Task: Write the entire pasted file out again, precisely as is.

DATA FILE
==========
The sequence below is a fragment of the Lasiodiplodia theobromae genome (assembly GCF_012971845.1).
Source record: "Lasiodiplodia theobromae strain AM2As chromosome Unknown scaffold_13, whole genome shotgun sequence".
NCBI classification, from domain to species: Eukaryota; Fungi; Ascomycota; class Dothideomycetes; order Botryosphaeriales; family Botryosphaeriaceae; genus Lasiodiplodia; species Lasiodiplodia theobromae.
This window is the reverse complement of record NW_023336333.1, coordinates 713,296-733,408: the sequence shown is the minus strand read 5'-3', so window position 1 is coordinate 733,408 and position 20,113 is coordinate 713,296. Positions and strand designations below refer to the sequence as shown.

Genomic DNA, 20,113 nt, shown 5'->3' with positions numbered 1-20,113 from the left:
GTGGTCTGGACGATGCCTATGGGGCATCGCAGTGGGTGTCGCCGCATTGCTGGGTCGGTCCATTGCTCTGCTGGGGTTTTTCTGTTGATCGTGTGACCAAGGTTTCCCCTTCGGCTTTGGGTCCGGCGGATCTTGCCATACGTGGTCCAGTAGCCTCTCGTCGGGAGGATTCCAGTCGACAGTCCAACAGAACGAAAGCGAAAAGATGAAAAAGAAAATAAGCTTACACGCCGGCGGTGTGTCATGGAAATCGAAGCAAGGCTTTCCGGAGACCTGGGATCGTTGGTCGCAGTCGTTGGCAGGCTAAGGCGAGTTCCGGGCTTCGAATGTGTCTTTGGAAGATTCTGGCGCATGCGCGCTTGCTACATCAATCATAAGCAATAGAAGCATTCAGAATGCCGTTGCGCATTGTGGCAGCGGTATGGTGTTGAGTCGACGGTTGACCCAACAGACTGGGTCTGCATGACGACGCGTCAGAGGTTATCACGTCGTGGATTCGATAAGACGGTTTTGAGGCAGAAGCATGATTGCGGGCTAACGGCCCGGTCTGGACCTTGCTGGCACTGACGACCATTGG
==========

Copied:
The sequence below is a fragment of the Lasiodiplodia theobromae genome (assembly GCF_012971845.1).
Source record: "Lasiodiplodia theobromae strain AM2As chromosome Unknown scaffold_13, whole genome shotgun sequence".
NCBI classification, from domain to species: Eukaryota; Fungi; Ascomycota; class Dothideomycetes; order Botryosphaeriales; family Botryosphaeriaceae; genus Lasiodiplodia; species Lasiodiplodia theobromae.
This window is the reverse complement of record NW_023336333.1, coordinates 713,296-733,408: the sequence shown is the minus strand read 5'-3', so window position 1 is coordinate 733,408 and position 20,113 is coordinate 713,296. Positions and strand designations below refer to the sequence as shown.

Genomic DNA, 20,113 nt, shown 5'->3' with positions numbered 1-20,113 from the left:
GTGGTCTGGACGATGCCTATGGGGCATCGCAGTGGGTGTCGCCGCATTGCTGGGTCGGTCCATTGCTCTGCTGGGGTTTTTCTGTTGATCGTGTGACCAAGGTTTCCCCTTCGGCTTTGGGTCCGGCGGATCTTGCCATACGTGGTCCAGTAGCCTCTCGTCGGGAGGATTCCAGTCGACAGTCCAACAGAACGAAAGCGAAAAGATGAAAAAGAAAATAAGCTTACACGCCGGCGGTGTGTCATGGAAATCGAAGCAAGGCTTTCCGGAGACCTGGGATCGTTGGTCGCAGTCGTTGGCAGGCTAAGGCGAGTTCCGGGCTTCGAATGTGTCTTTGGAAGATTCTGGCGCATGCGCGCTTGCTACATCAATCATAAGCAATAGAAGCATTCAGAATGCCGTTGCGCATTGTGGCAGCGGTATGGTGTTGAGTCGACGGTTGACCCAACAGACTGGGTCTGCATGACGACGCGTCAGAGGTTATCACGTCGTGGATTCGATAAGACGGTTTTGAGGCAGAAGCATGATTGCGGGCTAACGGCCCGGTCTGGACCTTGCTGGCACTGACGACCATTGG